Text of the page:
My sweet Hubby Man is very industrious. He works by day and loves to work with wood (and sometimes metal) in the evenings and on his days off. He has completed many projects but I wanted to introduce him with one of his latest.
We often find “treasures” that we look at with enthusiasm and the other looks at with a quizzical look. In our bedroom we have a chair I was thrilled to get for free at a yard sale. He looked at me like I was nuts until it was all reupholstered. He often brings me a rusty piece of metal he has found and says “Look what I found!” My response, “Um… that is a very nice piece of rusty metal…” This was his latest find:
I looked at him quizzically and asked “you want a girly mirror?”. Well, needless to say he did not keep the flowers.
I am not much of a woodworker but My Screwy Carpenter is not a lover of writing so please be patient with me as I try to explain. I have already told him that he is going to have to interject some technical info and answer any questions you may have.
The Carpenter has always had a mirror in some form in the garage. He has used it when sharpening his tools. I did not know why so I asked of course. (it is in my nature to ask though sometimes I regret it if he gets too detailed. He usually stops explaining when my eyes glaze over. )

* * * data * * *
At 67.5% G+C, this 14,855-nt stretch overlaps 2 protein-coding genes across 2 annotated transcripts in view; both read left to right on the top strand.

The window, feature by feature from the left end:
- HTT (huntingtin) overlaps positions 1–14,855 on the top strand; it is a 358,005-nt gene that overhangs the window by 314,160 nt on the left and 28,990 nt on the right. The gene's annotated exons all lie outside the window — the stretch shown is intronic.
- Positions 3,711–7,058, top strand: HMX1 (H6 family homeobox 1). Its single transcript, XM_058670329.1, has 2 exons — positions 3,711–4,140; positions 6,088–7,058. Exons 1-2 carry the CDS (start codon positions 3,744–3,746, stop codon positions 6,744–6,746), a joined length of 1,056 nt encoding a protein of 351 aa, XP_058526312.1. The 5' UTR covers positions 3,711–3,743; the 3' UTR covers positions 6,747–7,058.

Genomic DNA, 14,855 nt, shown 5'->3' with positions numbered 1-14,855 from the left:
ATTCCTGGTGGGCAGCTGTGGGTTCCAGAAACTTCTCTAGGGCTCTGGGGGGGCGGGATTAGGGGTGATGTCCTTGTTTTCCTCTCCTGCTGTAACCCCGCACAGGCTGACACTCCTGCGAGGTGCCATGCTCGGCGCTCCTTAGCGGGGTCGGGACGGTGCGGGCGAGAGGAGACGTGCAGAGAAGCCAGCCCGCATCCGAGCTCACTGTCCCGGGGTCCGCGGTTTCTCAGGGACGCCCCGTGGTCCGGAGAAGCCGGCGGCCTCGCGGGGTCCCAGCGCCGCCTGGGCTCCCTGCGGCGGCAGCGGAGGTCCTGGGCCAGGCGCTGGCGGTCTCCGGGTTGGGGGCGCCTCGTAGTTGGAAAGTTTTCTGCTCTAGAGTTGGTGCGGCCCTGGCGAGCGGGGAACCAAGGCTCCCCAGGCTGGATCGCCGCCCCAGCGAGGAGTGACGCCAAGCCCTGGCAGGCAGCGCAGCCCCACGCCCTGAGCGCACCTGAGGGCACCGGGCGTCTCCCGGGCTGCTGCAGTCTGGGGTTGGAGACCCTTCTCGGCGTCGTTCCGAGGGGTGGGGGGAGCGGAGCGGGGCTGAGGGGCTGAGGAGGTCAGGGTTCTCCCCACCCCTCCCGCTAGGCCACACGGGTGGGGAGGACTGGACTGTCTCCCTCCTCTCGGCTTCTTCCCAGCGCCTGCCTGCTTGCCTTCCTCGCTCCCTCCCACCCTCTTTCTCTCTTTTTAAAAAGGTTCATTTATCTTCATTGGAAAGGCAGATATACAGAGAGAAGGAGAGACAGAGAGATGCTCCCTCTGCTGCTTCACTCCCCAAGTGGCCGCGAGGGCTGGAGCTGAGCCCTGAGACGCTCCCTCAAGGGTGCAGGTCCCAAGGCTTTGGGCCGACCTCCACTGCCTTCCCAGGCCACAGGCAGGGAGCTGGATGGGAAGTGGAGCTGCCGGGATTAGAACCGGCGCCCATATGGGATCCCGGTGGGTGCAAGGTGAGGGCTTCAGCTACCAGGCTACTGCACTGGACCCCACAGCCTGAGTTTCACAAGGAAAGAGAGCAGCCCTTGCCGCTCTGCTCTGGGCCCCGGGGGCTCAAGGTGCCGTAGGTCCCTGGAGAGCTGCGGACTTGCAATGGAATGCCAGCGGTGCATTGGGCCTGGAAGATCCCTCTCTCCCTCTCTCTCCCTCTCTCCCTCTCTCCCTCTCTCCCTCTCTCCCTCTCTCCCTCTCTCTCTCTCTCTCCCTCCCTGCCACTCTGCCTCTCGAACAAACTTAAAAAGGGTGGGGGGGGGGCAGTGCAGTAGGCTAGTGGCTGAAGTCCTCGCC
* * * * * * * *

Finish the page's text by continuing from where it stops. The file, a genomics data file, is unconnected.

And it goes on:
Why a mirror?
He uses the glass as a leveling surface. Glass does not change form or swell when it comes in contact with water. Therefore, it is a perfect surface when you are honing/sharpening chisels or plane blades.
His goal was to have a mirror he could easy store on the wall. The previous mirrors where always stored at ground level and often at risk of breakage. That is how the last mirror met its demise.
First step: Create a sturdy backing. No flex.
The first mirror was ¼ of an inch thick and was not in need of backing as long as it was on a flat surface. This mirror is 1/8 of an inch thick so it was needing support.
Why? If the mirror does not have a sturdy back it will break and/or the mirror will flex giving your metal a bow when you sharpen it.
Second Step: Create drainage spot / gap in frame.
Why? When sharpening blades there is a lot of water involved. The gap allows for easy drainage. It also allows for sharpening of flat chisels
Step Three: Create Cover to nest into frame.
Why? Nothing else hits it and things are prone to move around in the shop. It’s also how the last one broke
Step Four: Add your own kind of bling.
Why? Because flowers are not allowed in the shop.
Wondering how to sharpen/honing blades? There are LOTS of videos and blogs available.
Here a link that will bombard you with wonderful information about sharpening:
If you want more details, would love The Screwy Carpenter to answer your question or just want to say hello… please leave a comment.
I think my favorite comment during the making of this blog spot was from The Screwy Carpenter when I was taking picts. “So, is this what it is like to be on a reality show?” 🙂 love it.
– Frabjus Lady and The Screwy Carpenter